Some of the best teachers out there are those who challenge and inspire students to do more, learn more, be more. Alumnus Dr. John Schiel (2004 B.S., 2009 Ph.D.) was inspired early as an undergraduate student to look into chemistry research. His professors could see he had the intellectual capacity to excel in this area. Through a number of conversations with department faculty, Schiel was convinced to pursue research opportunities in Hamilton Hall. After exploring his options, Schiel became interested in Dr. David Hage’s work and started working in his lab shortly thereafter. That experience turned out to be a great fit for Schiel which afforded him the opportunity to be published as an undergrad as well as hone his love of research.
“After completing my B.S. in chemistry and working for Dr. Hage as an undergraduate, I realized I still had much to learn from Dr. Hage and other professors at UNL,” Schiel explains. “I visited a number of graduate schools, and in the end, there was just no place like Nebraska!”
As a graduate student Schiel’s faculty relationships would continue to blossom and inspire him over the years to become a better scientist. Dr. Schiel explains a fond pivotal moment in his graduate education with Dr. Jody Redepenning.
“I always particularly enjoyed the direct and insightful research discussions, classes, and teaching from Dr. Redepenning. During my first analytical chemistry division seminar, he asked me a very good question I hadn’t thought of prior to the talk. I took a few moments to think, and delivered what I thought was a pretty decent answer. Dr. Redepenning leaned back in his chair, laughed a little, and said with a smile on his face, ‘That was a great answer, completely wrong, but great anyway.’ Having that type of open interaction and being able to have some fun made graduate school a great experience.”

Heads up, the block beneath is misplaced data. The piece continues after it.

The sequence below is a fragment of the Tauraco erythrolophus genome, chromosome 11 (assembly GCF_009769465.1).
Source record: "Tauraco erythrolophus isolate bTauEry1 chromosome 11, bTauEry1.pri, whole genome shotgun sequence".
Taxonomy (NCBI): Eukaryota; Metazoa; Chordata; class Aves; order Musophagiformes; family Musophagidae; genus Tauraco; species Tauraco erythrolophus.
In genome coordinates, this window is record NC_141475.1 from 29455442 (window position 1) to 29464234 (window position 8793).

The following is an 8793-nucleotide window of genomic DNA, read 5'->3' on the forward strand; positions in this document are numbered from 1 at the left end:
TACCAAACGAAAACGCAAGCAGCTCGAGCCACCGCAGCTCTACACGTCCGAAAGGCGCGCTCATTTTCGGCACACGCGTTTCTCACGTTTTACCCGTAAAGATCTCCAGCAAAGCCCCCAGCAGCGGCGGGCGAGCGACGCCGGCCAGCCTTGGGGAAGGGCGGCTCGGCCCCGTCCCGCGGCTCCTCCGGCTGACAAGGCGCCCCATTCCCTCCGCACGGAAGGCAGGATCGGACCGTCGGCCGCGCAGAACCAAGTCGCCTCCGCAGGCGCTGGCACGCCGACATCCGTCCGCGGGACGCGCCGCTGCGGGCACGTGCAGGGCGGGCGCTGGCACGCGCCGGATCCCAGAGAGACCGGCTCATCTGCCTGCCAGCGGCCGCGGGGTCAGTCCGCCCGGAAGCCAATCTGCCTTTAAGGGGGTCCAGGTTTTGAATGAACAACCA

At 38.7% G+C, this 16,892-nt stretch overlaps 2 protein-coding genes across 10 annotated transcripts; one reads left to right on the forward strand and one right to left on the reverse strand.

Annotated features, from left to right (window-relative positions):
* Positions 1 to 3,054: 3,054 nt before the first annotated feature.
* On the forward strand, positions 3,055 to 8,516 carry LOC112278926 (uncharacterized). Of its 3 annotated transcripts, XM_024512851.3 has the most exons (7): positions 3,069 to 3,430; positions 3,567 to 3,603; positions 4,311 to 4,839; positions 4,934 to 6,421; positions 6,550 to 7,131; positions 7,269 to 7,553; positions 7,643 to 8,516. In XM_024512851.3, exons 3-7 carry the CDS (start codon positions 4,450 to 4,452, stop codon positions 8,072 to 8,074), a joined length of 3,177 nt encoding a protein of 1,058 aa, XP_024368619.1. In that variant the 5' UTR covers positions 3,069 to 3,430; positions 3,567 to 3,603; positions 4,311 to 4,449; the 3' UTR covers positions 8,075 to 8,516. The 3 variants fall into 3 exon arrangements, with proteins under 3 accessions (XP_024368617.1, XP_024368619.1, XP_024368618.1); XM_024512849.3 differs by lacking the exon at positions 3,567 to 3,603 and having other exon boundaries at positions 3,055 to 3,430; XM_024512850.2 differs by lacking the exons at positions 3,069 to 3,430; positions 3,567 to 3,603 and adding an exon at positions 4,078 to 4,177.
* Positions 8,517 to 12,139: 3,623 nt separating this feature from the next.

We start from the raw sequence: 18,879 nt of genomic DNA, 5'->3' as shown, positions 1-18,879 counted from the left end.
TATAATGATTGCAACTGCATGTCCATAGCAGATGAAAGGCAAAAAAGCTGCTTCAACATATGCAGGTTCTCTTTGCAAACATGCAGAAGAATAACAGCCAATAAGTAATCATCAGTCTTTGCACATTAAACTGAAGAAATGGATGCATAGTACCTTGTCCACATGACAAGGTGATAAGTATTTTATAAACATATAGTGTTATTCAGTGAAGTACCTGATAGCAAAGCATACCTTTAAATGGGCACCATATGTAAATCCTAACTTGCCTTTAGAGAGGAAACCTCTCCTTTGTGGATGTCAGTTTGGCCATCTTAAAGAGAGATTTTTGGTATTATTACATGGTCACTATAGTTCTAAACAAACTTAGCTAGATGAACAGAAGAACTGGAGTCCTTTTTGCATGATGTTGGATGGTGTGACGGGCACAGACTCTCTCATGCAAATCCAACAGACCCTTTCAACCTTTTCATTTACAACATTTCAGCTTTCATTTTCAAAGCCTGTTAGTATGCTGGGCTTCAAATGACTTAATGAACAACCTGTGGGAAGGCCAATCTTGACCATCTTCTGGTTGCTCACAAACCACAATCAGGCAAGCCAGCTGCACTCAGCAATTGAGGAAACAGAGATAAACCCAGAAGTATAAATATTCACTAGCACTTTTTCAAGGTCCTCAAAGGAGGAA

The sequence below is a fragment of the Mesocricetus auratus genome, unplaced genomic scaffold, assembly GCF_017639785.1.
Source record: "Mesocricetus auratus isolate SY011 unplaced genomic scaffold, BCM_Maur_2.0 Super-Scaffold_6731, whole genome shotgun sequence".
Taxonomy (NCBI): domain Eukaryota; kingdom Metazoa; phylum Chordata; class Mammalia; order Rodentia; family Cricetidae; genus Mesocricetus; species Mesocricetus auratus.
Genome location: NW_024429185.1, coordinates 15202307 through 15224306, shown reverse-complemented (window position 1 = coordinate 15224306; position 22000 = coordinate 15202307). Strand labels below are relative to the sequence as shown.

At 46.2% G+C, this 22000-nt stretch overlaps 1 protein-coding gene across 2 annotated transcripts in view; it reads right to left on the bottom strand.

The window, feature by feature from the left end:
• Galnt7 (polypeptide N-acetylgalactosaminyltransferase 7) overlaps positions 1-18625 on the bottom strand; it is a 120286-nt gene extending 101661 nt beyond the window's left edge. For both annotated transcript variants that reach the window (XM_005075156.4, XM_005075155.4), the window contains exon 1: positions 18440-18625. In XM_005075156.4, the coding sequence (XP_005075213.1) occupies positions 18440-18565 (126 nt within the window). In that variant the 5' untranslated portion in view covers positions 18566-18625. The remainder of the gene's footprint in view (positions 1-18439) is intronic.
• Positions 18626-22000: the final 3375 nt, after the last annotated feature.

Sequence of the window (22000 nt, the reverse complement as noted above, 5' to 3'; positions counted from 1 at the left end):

Of course Dr. Redepenning went on to explain why Schiel was wrong, but the lessons he learned from interactions like those were priceless. With those experiences and others, he could see himself changing as a student, changing the way he learned, the way he thought, and asked questions.
“Inevitably throughout graduate school and beyond, a variety of scientific questions for which you may not have immediate answers will arise. These could be in the form of difficult homework assignments, research results, or formulating a plan toward achieving a new research goal. Challenges like these are also opportunities to grow as a scientist and are the purpose of a Ph.D. program. I think ‘learning to learn’ is a very big part of a scientific education, not necessarily attempting to know everything.”
As with each successful graduate student, they eventually develop their own method for dealing with these learning and academic hurdles.
“In graduate school, I would work my way through a problem to the best of my ability by using cumulative knowledge, literature, and other sources of information. Those other sources of information come in the form of professors and classmates. Having scientific discussions and “bouncing” ideas off of one another is an excellent way to spur thinking and come up with the best plan forward. I remember many occasions sitting in front of the white board with Dr. Hage and fellow classmates deriving equations, etc. More often than not, we all left with a better understanding and plan forward, not to mention additional interesting research ideas.”